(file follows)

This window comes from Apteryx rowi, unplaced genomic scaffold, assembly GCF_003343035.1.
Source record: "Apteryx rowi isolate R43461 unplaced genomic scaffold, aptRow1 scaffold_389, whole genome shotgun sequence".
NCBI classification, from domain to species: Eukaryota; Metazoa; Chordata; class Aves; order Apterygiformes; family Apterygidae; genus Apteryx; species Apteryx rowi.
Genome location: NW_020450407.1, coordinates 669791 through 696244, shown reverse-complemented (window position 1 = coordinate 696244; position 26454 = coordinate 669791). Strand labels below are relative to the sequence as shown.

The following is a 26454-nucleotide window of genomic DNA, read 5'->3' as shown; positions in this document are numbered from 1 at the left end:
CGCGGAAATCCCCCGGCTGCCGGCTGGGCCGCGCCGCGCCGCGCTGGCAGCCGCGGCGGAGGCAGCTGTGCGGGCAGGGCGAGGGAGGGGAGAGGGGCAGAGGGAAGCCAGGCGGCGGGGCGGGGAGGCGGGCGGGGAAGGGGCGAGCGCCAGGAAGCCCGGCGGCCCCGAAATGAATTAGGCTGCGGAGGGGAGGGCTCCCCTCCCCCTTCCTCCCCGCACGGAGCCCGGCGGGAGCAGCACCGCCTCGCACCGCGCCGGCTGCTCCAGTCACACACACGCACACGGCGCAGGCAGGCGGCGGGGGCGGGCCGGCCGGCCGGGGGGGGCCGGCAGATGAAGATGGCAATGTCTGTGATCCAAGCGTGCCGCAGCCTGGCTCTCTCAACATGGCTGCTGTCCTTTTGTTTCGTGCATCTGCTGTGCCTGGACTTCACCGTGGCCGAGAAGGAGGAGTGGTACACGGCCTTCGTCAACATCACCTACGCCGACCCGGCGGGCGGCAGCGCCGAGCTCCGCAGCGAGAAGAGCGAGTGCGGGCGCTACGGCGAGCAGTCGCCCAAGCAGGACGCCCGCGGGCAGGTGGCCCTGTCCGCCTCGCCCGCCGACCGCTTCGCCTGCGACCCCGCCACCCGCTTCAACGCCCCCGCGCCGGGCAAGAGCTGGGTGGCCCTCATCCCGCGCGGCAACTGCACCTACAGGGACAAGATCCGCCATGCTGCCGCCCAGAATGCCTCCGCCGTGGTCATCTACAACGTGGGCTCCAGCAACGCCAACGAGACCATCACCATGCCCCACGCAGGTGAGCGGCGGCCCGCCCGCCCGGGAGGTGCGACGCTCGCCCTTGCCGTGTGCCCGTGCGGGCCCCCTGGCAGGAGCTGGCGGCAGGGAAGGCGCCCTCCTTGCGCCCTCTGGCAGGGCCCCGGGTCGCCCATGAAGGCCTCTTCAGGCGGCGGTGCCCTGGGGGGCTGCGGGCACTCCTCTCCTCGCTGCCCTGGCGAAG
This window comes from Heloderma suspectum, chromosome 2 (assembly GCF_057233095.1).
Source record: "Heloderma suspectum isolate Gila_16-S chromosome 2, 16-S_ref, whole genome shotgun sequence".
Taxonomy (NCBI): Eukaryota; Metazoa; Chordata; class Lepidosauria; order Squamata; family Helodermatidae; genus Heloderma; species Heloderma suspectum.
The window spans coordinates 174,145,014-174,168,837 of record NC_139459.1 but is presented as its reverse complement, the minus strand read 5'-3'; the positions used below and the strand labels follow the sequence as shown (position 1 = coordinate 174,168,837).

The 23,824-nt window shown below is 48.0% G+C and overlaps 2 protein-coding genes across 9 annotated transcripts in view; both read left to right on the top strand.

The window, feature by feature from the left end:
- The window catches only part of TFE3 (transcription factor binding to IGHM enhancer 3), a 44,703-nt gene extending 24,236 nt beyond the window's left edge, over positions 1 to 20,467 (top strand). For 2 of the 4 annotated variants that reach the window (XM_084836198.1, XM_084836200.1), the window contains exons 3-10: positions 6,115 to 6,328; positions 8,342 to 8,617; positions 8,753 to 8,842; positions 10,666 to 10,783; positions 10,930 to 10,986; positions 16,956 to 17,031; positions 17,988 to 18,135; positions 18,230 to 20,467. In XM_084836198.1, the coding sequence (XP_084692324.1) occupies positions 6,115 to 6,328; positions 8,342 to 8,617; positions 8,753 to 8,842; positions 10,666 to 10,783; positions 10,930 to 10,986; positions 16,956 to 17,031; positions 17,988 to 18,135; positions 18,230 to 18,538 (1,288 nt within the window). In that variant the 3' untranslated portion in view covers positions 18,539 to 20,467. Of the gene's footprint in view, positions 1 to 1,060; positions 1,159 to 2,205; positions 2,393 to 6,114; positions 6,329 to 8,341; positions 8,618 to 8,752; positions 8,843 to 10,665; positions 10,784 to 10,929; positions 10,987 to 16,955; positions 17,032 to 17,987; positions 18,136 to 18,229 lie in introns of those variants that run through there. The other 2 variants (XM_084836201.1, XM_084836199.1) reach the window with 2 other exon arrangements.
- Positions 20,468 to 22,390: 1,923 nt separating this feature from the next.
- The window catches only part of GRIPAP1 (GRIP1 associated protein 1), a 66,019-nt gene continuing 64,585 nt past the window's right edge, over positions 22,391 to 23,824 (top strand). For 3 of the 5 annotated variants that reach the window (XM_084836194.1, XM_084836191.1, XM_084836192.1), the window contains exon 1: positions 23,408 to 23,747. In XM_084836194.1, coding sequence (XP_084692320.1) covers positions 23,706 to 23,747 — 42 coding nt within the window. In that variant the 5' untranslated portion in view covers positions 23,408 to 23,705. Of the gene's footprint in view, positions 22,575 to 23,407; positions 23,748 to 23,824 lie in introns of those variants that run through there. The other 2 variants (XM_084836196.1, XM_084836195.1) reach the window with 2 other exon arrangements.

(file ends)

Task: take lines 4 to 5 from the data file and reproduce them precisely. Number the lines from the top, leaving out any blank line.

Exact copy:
Genome location: NW_020450407.1, coordinates 669791 through 696244, shown reverse-complemented (window position 1 = coordinate 696244; position 26454 = coordinate 669791). Strand labels below are relative to the sequence as shown.

The following is a 26454-nucleotide window of genomic DNA, read 5'->3' as shown; positions in this document are numbered from 1 at the left end: